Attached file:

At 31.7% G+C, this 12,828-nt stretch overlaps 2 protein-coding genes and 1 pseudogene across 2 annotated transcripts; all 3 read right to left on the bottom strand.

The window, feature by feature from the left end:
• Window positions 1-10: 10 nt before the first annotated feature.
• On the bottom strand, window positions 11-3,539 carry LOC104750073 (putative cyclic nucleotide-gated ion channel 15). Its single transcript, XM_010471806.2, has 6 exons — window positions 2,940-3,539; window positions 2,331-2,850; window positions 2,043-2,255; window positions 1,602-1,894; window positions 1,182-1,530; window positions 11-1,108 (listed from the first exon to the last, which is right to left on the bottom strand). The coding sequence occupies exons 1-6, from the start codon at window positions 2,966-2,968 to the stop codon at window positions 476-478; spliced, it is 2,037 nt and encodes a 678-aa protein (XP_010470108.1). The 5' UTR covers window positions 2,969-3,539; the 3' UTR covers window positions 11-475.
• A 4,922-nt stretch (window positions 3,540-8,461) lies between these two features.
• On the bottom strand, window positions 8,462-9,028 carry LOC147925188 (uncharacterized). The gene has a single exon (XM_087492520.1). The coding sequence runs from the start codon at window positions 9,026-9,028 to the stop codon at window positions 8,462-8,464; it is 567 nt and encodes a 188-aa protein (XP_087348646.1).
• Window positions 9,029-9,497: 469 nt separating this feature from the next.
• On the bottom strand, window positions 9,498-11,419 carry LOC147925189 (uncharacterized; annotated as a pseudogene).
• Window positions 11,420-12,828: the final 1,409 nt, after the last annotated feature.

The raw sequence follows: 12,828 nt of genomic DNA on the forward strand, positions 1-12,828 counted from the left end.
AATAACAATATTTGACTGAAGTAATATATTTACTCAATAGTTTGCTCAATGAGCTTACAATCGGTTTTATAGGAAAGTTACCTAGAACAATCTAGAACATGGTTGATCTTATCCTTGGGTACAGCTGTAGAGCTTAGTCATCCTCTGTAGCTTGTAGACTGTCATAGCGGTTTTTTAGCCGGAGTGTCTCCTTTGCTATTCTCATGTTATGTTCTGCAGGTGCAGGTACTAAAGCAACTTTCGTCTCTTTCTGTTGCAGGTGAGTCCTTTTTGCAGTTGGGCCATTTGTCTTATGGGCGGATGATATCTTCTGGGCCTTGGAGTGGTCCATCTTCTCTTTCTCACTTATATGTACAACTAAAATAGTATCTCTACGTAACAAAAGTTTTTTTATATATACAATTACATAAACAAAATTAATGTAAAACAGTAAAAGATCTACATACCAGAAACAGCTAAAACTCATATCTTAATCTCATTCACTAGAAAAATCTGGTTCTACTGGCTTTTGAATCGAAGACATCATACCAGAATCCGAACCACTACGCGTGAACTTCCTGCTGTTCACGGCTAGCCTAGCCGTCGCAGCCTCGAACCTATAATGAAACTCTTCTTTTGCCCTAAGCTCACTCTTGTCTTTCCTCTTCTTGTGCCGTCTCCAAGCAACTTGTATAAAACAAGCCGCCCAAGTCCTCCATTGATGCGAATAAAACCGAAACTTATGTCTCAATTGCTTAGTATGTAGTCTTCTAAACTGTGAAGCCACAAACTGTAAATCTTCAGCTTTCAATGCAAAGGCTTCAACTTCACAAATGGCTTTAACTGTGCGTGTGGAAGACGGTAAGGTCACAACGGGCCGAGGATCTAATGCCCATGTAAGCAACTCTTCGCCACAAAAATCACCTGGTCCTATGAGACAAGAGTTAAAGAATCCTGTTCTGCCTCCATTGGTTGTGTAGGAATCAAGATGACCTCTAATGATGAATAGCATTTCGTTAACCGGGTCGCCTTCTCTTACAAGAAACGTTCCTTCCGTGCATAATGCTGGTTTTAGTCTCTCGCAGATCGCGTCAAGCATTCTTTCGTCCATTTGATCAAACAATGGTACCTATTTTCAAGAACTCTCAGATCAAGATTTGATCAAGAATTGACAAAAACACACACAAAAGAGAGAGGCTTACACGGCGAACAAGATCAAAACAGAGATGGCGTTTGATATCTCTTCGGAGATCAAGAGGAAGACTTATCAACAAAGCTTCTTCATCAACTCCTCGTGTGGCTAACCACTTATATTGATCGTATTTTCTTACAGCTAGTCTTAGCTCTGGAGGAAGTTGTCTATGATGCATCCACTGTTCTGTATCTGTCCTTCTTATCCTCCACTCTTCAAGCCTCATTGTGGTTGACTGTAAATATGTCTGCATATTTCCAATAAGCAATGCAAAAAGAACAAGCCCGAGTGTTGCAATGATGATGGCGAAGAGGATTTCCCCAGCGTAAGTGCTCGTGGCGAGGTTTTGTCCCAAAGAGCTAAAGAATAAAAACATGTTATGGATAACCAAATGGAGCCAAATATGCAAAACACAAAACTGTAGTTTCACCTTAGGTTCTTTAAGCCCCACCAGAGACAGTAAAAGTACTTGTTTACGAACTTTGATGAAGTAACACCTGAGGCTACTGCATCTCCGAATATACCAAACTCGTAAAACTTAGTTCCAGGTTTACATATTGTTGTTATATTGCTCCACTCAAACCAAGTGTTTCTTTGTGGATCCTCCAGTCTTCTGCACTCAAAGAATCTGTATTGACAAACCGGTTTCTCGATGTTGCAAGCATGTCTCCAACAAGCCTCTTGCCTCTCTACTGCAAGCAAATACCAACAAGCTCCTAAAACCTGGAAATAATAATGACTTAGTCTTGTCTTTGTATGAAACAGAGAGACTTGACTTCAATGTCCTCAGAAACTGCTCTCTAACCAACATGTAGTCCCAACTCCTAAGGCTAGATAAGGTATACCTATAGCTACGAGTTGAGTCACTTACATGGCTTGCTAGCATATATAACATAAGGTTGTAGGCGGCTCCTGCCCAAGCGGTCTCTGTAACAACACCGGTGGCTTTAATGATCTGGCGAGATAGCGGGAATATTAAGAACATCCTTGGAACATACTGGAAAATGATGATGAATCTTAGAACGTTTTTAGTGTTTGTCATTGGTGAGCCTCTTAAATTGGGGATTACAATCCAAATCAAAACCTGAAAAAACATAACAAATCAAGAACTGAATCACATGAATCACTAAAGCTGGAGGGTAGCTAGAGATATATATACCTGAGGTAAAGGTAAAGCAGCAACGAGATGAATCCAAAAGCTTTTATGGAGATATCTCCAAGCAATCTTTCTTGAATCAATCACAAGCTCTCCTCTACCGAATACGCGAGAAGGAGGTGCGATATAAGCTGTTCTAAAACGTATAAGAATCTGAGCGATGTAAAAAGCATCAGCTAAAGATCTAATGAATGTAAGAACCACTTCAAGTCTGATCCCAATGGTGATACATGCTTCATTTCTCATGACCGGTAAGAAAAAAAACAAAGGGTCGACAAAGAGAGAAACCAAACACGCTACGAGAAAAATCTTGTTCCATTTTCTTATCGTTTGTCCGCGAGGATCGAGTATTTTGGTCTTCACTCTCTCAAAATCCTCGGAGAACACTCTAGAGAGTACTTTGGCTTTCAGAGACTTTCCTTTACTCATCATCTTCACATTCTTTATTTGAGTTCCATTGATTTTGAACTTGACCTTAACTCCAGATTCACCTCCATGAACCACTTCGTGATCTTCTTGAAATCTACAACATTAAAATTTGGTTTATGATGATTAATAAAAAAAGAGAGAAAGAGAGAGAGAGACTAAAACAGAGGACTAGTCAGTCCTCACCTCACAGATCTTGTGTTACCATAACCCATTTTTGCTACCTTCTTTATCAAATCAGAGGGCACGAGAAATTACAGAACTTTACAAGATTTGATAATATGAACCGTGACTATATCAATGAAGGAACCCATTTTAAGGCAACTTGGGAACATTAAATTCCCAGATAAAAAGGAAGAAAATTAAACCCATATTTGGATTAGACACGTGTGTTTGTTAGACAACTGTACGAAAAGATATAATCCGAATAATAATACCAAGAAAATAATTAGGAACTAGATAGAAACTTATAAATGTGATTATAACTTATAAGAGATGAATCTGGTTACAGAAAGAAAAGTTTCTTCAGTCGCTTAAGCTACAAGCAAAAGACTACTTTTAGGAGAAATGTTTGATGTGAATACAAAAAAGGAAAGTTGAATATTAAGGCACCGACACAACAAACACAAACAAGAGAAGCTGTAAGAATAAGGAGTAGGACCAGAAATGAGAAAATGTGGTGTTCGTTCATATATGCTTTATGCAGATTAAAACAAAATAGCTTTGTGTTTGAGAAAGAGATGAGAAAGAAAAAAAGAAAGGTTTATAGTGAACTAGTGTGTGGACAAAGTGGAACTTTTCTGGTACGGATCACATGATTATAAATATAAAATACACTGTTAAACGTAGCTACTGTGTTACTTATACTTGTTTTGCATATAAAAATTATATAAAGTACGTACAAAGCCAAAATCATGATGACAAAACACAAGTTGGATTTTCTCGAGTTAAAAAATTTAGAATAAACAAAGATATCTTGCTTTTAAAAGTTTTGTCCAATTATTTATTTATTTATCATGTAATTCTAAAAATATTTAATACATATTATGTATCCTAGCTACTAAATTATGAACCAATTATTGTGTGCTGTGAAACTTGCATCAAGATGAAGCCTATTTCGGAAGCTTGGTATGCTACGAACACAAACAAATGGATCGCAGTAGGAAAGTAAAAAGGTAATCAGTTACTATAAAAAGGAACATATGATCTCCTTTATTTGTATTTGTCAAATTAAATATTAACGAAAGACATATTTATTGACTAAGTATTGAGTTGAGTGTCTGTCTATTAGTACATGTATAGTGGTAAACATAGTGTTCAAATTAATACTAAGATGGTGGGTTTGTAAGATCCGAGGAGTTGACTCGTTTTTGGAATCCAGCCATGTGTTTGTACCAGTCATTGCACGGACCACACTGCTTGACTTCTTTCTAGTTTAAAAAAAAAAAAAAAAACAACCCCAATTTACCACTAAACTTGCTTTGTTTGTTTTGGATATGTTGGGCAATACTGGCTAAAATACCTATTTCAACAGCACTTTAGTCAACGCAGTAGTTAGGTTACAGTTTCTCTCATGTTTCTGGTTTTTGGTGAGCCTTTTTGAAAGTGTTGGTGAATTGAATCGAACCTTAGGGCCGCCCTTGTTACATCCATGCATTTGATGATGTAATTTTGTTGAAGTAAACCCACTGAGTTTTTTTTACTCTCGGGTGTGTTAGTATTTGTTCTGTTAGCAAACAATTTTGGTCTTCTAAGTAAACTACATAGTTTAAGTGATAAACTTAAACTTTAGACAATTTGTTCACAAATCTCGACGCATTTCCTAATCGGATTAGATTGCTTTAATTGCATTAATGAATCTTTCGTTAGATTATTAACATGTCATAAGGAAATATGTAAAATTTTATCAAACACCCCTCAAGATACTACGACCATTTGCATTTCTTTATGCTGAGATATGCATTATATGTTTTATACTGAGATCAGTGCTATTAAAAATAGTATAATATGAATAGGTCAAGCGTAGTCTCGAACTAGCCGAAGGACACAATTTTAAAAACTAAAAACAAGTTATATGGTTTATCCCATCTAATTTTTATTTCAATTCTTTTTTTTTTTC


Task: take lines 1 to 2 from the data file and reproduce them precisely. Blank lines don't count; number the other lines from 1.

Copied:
At 31.7% G+C, this 12,828-nt stretch overlaps 2 protein-coding genes and 1 pseudogene across 2 annotated transcripts; all 3 read right to left on the bottom strand.

The window, feature by feature from the left end: